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“I was hired to win.”

Jessica Chastain never disappoints, and this time is no different. As a ruthless lobbyist in her latest collaboration with director John Madden following 2010’s The Debt, Miss Sloane features the actress in her most compelling role to date, speaking volumes on a talent that seems to effortlessly nail it every time. In light of the recent election results in the United States, Miss Sloane feels like a much darker film than it intended to be, meeting us at quite an interesting time in our lives.

The film tells the story of a heroine like we’ve never seen in the game before — a relentless overachiever who will do anything to win her case, treating politics like a game of chess she knows she has mastered, only to pull rug from underneath her opponents at the last moment. Despite its flaws, Miss Sloane is the rare political thriller that has the courage to puncture our reality and ask the big questions, making for an engaging and even important watch.

As one of the most sought-after lobbyists in the dirty town of Washington D.C., the gun lobby courts Elizabeth Sloane to fight for their cause as they realize their unpopularity among women. Her reputation, after all, is unmistakable: she is fiercely intelligent, unyielding with her fiery desire to win, and her unconventional methods of doing exactly just that have earned her a unique prominence.

She declines the offer, however, literally laughing in the face of a powerful, cigar-smokin’, gun-carryin’ figure, and instead joins the opposite side simply because she likes the challenge. Written by first-time screenwriter Jonathan Perera, Miss Sloane often feels like an overly talky, Sorkin wannabe that manages to stick the landing despite leading to a ridiculous, melodramatic ending.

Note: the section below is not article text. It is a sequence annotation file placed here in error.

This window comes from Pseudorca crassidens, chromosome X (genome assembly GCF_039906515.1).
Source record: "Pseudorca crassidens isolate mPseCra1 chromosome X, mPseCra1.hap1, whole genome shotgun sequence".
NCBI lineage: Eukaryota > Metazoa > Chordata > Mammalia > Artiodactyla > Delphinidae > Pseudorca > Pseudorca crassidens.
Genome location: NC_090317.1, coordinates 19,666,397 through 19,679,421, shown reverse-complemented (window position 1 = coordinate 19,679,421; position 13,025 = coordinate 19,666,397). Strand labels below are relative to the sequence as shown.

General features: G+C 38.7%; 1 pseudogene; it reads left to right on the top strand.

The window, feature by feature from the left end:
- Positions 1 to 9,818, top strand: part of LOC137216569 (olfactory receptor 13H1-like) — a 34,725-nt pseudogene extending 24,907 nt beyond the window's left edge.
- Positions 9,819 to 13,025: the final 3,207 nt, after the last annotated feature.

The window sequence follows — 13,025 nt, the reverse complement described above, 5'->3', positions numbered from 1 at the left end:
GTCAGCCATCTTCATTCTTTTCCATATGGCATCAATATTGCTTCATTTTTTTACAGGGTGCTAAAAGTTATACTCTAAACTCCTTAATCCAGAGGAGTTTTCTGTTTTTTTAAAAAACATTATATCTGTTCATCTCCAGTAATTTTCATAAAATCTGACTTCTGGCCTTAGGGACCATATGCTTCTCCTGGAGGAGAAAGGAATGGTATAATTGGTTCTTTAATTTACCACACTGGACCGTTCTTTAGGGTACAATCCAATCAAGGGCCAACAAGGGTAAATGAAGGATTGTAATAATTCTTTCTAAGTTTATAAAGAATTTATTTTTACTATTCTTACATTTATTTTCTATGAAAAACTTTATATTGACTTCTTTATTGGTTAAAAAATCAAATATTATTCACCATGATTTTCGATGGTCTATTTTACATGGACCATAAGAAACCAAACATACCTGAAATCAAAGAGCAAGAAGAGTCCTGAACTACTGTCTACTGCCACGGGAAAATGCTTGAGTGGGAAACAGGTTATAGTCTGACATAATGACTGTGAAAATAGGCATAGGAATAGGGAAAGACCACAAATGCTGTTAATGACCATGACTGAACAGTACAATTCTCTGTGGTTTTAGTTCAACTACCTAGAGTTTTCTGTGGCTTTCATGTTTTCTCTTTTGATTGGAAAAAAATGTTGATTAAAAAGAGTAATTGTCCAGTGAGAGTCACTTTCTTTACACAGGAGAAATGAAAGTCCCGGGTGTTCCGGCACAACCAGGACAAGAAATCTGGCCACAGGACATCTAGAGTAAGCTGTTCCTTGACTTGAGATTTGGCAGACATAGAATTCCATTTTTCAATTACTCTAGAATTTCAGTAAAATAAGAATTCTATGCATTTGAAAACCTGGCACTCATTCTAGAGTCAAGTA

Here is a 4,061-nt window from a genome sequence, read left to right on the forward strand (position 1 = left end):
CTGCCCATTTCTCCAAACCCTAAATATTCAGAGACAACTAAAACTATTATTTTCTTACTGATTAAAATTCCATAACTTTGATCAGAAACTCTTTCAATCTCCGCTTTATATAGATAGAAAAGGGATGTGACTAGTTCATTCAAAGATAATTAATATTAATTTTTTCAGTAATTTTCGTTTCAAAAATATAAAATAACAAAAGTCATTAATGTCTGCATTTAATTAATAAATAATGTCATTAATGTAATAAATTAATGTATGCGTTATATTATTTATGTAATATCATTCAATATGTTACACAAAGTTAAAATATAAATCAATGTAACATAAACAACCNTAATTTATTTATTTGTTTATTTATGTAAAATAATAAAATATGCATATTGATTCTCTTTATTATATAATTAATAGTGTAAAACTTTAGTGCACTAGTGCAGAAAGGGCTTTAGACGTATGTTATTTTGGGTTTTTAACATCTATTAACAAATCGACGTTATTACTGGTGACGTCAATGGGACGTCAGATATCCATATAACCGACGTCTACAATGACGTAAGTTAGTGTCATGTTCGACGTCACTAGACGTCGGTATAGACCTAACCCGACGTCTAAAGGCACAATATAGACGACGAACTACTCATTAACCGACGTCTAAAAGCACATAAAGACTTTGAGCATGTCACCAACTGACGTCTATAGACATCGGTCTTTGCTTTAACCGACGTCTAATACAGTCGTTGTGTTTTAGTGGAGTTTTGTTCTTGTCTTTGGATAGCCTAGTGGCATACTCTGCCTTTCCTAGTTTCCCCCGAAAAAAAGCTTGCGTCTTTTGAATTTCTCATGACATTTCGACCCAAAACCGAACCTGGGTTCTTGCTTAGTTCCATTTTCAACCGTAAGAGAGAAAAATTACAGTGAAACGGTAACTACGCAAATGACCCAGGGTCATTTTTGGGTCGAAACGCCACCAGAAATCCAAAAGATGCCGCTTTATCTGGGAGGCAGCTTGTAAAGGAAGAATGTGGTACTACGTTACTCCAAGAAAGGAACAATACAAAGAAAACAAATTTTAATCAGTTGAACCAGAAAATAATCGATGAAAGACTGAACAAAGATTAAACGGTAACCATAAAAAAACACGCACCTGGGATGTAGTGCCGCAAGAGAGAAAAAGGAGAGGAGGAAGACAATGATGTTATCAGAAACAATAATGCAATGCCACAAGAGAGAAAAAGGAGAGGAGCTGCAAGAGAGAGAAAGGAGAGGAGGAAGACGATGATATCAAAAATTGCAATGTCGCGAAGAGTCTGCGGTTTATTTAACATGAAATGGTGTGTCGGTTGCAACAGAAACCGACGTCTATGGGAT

The film’s strengths, fortunately, far outweigh its flaws. It is a daring, feminist statement unlike anything else released by a leading distributor this year: despite the male director and screenwriter, the women are the heroes at the forefront, having to overcome the challenges placed by men and the unforgiving public. Madden and Perera simply stand out of Sloane’s way and let her do as she does and how she wants to, knowing fully well she’d too easily bulldoze anything in her path anyway.

But it’s her complexities that make her feel that much more human: she is at the top of her game, yet struggles to forge any kind of personal life and any genuine connection to the people around her. If anything, it’s Sloane’s working relationship/friendship with protege lobbyist Esme Manucharian (Gugu Mbatha-Raw, always a welcome sight) that highlights some of Sloane‘s most nuanced scenes, inciting great chemistry we wish could have somehow been further explored.

Nevertheless, the women are in charge of the show, no matter the bench full of old, white men whose hands control Sloane’s fate as she unfairly sits at a court hearing due to her (mis)conduct. Little do they know, she gets the final say. Even if it drags for too long with its meaty runtime of 132 minutes, Miss Sloane is a film worth the attention. God knows she won’t have to even demand for it — the electricity Chastain emits in every scene will be more than enough to have the audience awaiting her every twist and turn, even if the film does devolve into a silly, fantastical conclusion not worthy of its protagonist. Sloane is absolutely the hero we need right now, but not the one we deserve.



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Nix Santos is a writer based in Los Angeles. You can find her on Twitter @nxsnts.

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